There were a few who wouldn’t have been judged racist by 21st-century standards—abolitionists such as William Lloyd Garrison, Sojourner Truth, and Anna Dickinson—but they were the exceptions that proved the rule.
The majority of Americans, both north and south, condemned people like Garrison, Truth, and Dickinson as dangerous fanatics. It was a different time.
Lee wasn’t going to alter the attitude that his fair-skinned fellow citizens displayed when dealing with people of red, yellow, brown or ebony tones. He knew that. But, he also knew that if the Confederacy were to lose the War Between the States, the manner of its loss was enormously important.
A Losing Battle
In the spring of 1865, it became increasingly clear that the Confederacy was doomed. Grant and Sherman had finally unleashed the full weight of Northern power. There was no way that the South could survive the body blows the pair inflicted. What to do?
Many of Lee’s subordinates urged the general to break up the Army of Northern Virginia. Shouldn’t he order them to take cover in the hills and mountains of the Appalachian chain? Shouldn’t he direct them to harass Union troops as guerrilla warriors for years to come? The Union forces were occupiers, were they not?
Further resistance by unconventional, irregular forces was clearly justified in the minds of the hard-core rebels. All that was needed was for an honorable, charismatic, southern leader to sound the charge. Millions of southerners would have responded. But, only one Confederate citizen alive in 1865 could have effectively encouraged continued southern resistance: Robert E. Lee.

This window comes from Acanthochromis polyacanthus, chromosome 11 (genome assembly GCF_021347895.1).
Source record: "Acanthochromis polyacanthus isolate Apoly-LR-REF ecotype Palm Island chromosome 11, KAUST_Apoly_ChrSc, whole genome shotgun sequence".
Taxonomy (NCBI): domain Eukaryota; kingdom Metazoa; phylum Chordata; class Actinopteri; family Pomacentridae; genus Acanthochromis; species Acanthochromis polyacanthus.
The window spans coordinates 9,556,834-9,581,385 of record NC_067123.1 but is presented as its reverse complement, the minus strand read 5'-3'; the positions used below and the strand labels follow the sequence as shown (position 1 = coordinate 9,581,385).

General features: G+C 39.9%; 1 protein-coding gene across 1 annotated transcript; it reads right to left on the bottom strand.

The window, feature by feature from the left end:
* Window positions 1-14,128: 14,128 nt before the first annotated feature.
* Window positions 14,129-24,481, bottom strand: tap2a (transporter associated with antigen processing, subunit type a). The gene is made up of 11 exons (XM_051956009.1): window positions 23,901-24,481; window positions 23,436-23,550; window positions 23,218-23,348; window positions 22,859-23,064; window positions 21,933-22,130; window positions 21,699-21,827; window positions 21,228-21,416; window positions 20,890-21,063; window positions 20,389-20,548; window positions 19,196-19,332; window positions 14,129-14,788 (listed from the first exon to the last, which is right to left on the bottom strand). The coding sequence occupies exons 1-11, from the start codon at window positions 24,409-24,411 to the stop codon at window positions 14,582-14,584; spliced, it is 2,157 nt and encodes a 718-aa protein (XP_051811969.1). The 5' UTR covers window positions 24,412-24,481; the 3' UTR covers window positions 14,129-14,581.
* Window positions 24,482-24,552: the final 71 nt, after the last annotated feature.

But for Lee, the end of the American Civil War might have thus led to the sort of long-term unrest and sectarian violence that scarred Northern Ireland, the Kandahar, and Afghanistan for so long.
Before Lee surrendered to Grant at Appomattox Courthouse on April 9, 1865, he famously declared that he would gladly “suffer a thousand deaths” rather than submit to his opponent. Yet, Lee didn’t allow his personal feelings of failure to bleed into what he believed what was best for his country and what was best for the citizens of that country who looked up to him.
In his final message to his troops, Lee urged the soldiers who had served him so well, so bravely, and so honorably to return to their homes and once again assume the role of peaceful, hard-working American citizens. It was a noble gesture that had tremendous effect.
It was the first tentative, but all so important, step on the road to healing the divisions among us, following the bloodiest war in U.S. history. Every American owes a debt of gratitude to Lee for making the right choice at the end of the war. That, more than anything he did on the battlefield, makes him a great American.
Richard J. Trzupek is a chemist and environmental consultant as well as an analyst at the Heartland Institute. He is also the author of “Regulators Gone Wild: How the EPA Is Ruining American Industry.”
Views expressed in this article are the opinions of the author and do not necessarily reflect the views of The Epoch Times.